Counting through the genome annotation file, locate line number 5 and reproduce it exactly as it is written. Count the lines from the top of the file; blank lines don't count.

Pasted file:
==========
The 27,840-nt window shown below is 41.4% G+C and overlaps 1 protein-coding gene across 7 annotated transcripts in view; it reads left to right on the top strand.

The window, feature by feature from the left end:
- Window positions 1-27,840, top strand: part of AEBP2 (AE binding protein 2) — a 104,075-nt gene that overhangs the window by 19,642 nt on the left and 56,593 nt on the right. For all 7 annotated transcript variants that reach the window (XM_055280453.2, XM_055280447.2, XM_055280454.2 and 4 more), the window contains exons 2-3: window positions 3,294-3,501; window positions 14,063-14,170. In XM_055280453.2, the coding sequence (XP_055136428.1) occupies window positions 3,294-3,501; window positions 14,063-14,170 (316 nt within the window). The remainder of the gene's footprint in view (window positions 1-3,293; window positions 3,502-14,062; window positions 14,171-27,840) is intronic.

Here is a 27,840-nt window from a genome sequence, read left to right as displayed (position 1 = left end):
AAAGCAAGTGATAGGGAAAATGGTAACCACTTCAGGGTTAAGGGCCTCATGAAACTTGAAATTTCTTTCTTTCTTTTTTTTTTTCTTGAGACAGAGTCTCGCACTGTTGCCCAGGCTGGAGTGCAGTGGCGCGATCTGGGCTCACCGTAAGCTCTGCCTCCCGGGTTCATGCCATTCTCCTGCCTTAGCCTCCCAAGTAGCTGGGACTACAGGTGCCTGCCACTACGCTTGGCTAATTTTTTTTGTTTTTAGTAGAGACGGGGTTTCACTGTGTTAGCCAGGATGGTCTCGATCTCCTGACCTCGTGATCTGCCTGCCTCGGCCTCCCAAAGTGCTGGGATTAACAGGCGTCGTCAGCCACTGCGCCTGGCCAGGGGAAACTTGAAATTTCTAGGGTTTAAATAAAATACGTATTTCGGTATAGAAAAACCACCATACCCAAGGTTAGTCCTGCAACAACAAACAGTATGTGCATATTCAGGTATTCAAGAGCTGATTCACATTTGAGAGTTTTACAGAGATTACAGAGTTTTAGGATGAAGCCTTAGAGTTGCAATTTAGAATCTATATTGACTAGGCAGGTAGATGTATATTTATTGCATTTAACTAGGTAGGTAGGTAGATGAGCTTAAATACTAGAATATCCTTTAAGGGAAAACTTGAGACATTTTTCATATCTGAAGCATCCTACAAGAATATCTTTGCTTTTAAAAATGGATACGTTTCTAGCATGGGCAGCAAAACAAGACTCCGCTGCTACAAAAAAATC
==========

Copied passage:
AAAGCAAGTGATAGGGAAAATGGTAACCACTTCAGGGTTAAGGGCCTCATGAAACTTGAAATTTCTTTCTTTCTTTTTTTTTTTCTTGAGACAGAGTCTCGCACTGTTGCCCAGGCTGGAGTGCAGTGGCGCGATCTGGGCTCACCGTAAGCTCTGCCTCCCGGGTTCATGCCATTCTCCTGCCTTAGCCTCCCAAGTAGCTGGGACTACAGGTGCCTGCCACTACGCTTGGCTAATTTTTTTTGTTTTTAGTAGAGACGGGGTTTCACTGTGTTAGCCAGGATGGTCTCGATCTCCTGACCTCGTGATCTGCCTGCCTCGGCCTCCCAAAGTGCTGGGATTAACAGGCGTCGTCAGCCACTGCGCCTGGCCAGGGGAAACTTGAAATTTCTAGGGTTTAAATAAAATACGTATTTCGGTATAGAAAAACCACCATACCCAAGGTTAGTCCTGCAACAACAAACAGTATGTGCATATTCAGGTATTCAAGAGCTGATTCACATTTGAGAGTTTTACAGAGATTACAGAGTTTTAGGATGAAGCCTTAGAGTTGCAATTTAGAATCTATATTGACTAGGCAGGTAGATGTATATTTATTGCATTTAACTAGGTAGGTAGGTAGATGAGCTTAAATACTAGAATATCCTTTAAGGGAAAACTTGAGACATTTTTCATATCTGAAGCATCCTACAAGAATATCTTTGCTTTTAAAAATGGATACGTTTCTAGCATGGGCAGCAAAACAAGACTCCGCTGCTACAAAAAAATC